ON THE GUNFLINT TRAIL -- The renewal of spring, always welcome in this harsh border country, has special significance this year, on the anniversary of the Ham Lake fire.
This weekend, about 500 people are planting 77,000 trees on land that has thawed but still needs to heal. Some say the people involved need that too.
"It's about believing in the future and what we're going to leave for our children," said Nancy Seaton, co-owner of Hungry Jack Outfitters.
The wide swaths of blackened forest and the naked concrete foundations where cabins once stood attest to how bad it got a year ago this week, when a carelessly tended campfire became the conflagration area residents had dreaded since the Blow-down of 1999 left millions of acres of dead trees, ready to burn.
By the time it was done, the fire had become Minnesota's most destructive since 1918, burning 76,000 acres in Minnesota and Ontario and consuming 138 structures on the American side.
Former trail resident Pat Shunn vividly remembers the inferno, which took her home and others around it.
"I saw my friends' and neighbors' houses burning down," she said.
A year later, an old-fashioned bitter winter has only grudgingly given way to a cold, wet spring, Shaded ground still hoards snow, and lakes have been slow to give up their ice. The fire danger is nil.
Along the Gunflint, shock and sadness are also giving way to a resolve to rebuild, replant and recover.
Regrowing the landmarks
The planting is part of the Gunflint Green Up, billed as a "celebration" of recovery.
The idea took root a few weeks after the fire, when some local business owners called for volunteers to help plant a few thousand trees on hard-hit properties.
"My phone rang off the hook," said Seaton. "We got calls from all over."
Encouraged by that enthusiasm, business owners and residents began planning this spring's planting. It grew to three days of events, including forest ecology lectures, a dinner and dance, and a half-marathon. As of last week, more than 450 people had paid a $30 registration fee, a response so great that organizers are talking about doing it every year.
Managers of the Superior National Forest embraced the idea and identified the best areas to plant, dovetailing the volunteer effort into forest management plans, said Myra Theimer of the Gunflint Ranger District.
"If a fire goes through your town, you rebuild your landmarks," Seaton said. "Up here, the trees are the landmarks."
While most of the burned areas have begun to regenerate, the U.S. Forest Service will plant about 1,000 acres with seedling white and red pine, and seed 2,000 acres with jack pine, Theimer said.
About 400 acres of that goal will likely be reached this year, and the Green Up volunteers could cover an additional 300 acres this weekend, in areas visible from the trail. (Those areas are near Trail's End and Iron Lake campgrounds, the Chik-Wauk Museum, the Seagull Guard Station, and the Sea Gull and Round Lake public landings.)
"We're hopeful that people will help adopt a planting site and come back each year to tend it," Theimer said.
The mostly donated seedlings are 60 percent red pine and 40 percent white pine, Seaton said. That fits with the Forest Service's plan for a more pine-dominated forest, like the one that existed before old-growth timber was logged.
No planting will occur within the Boundary Waters Canoe Area Wilderness, where federal rules require that nature take its course.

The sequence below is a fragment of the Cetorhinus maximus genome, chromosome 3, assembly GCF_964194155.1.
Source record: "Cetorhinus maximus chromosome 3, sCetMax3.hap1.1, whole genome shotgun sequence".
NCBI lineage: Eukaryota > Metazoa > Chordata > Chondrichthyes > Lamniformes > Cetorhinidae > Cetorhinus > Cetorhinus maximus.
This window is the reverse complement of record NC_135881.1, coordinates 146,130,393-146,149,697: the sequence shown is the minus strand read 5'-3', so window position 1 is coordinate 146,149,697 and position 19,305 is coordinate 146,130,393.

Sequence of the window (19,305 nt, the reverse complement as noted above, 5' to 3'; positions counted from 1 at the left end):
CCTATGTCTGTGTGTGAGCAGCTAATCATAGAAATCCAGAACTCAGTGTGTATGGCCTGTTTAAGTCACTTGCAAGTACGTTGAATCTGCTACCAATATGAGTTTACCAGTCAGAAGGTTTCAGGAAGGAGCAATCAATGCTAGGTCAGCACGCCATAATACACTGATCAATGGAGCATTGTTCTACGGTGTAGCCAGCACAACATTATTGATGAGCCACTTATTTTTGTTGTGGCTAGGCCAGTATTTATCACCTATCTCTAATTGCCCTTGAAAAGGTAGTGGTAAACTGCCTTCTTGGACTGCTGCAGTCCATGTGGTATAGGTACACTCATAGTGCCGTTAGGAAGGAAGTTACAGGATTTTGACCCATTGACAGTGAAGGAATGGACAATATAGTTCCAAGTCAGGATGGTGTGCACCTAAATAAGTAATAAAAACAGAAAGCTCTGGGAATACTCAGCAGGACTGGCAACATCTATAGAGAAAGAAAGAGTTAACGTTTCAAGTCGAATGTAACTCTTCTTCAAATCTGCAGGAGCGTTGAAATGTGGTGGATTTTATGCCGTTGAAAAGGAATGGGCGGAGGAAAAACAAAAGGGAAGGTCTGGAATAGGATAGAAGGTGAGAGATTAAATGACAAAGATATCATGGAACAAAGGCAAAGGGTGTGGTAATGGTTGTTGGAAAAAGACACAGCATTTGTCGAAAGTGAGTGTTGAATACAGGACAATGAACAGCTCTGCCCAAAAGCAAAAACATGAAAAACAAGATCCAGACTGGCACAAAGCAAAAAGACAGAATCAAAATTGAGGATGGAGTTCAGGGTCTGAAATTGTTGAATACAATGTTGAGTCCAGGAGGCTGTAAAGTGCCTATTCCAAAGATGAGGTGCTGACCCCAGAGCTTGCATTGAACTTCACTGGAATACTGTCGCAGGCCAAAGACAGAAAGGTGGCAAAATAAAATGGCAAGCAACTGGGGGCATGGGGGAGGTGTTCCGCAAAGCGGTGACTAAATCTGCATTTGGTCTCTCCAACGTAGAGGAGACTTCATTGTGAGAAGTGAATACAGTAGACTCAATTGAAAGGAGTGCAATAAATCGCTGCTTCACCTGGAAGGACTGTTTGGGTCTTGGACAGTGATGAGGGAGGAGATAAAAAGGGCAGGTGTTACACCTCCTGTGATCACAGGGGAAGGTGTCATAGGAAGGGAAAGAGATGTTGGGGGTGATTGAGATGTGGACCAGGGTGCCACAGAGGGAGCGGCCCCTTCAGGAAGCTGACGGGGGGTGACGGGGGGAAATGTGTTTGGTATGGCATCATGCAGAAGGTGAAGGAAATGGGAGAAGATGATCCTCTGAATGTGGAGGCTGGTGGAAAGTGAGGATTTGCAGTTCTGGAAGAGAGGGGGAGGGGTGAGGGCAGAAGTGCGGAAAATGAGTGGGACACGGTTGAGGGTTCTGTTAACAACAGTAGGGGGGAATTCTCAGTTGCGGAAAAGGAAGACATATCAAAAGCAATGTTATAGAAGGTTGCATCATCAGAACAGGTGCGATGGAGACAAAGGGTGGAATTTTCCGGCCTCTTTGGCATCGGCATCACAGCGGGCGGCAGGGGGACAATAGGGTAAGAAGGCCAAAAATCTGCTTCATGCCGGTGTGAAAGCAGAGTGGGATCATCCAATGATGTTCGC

Still unresolved is whether anyone will face criminal or civil penalties for starting the fire. Superior National Forest spokeswoman Kris Reichenbach said evidence was submitted to the U.S. attorney's office in Minnesota. So far no charges have been filed.
Rising from ashes
Of 102 buildings consumed and subject to Cook County zoning rules, owners have permits to replace 87 so far, said county planning director Tim Nelson. They include six year-round homes and 22 cabins. Owners had 180 days to apply to replace their structures on the original footprint, regardless of current setback rules. Forty of 53 property owners met the deadline, Nelson said.
"Only two permanent homes and several cabins are not being rebuilt, and the properties are up for sale," he added.
One of those homes was Pat and Frank Shunn's. Frank built it with his own hands in 1979, atop a rock bluff with a breathtaking view of Saganaga Lake. They always felt lucky to live there and were devastated to learn that the fire had taken their home and killed trees that seemed like old friends.
Feeling too old -- he's 74; she's 67 -- and too heart-broken to rebuild, they've listed their lot for $300,000, Before the fire, they would have asked $550,000 for their place, Pat Shunn said.
"We knew it the way it was," she said from Cloquet, where they now live. "I guess I don't want to go back there now. But I miss it so bad."
Gunflint Trail builder Rick Austin saw up close the emotional stages other owners went through.
"When I first met with them, they talked about their old places a lot," Austin said. "But then, after a while, they got excited about planning their new places, and pretty soon, they could hardly even see the burned trees."
Kyle Edlund, a dentist from Woodbury, said he was "shocked and disappointed" when a fishing-guide friend telephoned to say Edlund's A-frame cabin on Saganaga had burned.
But within a couple days he was talking to Austin about replacing the cabin, which is now nearly complete. Unlike the original, it has in-floor heat, a walk-out basement and a game room in the second-floor loft.
"It's the place I wanted to eventually have and will probably be able to use the rest of my life," Edlund said. The fire killed many of his trees and changed the view, but Edlund is philosophical about that too.
"You see things -- rock formations and cliffs -- that you couldn't see before," he said. "And I know that in 10 years you'll hardly be able to tell there was a fire."
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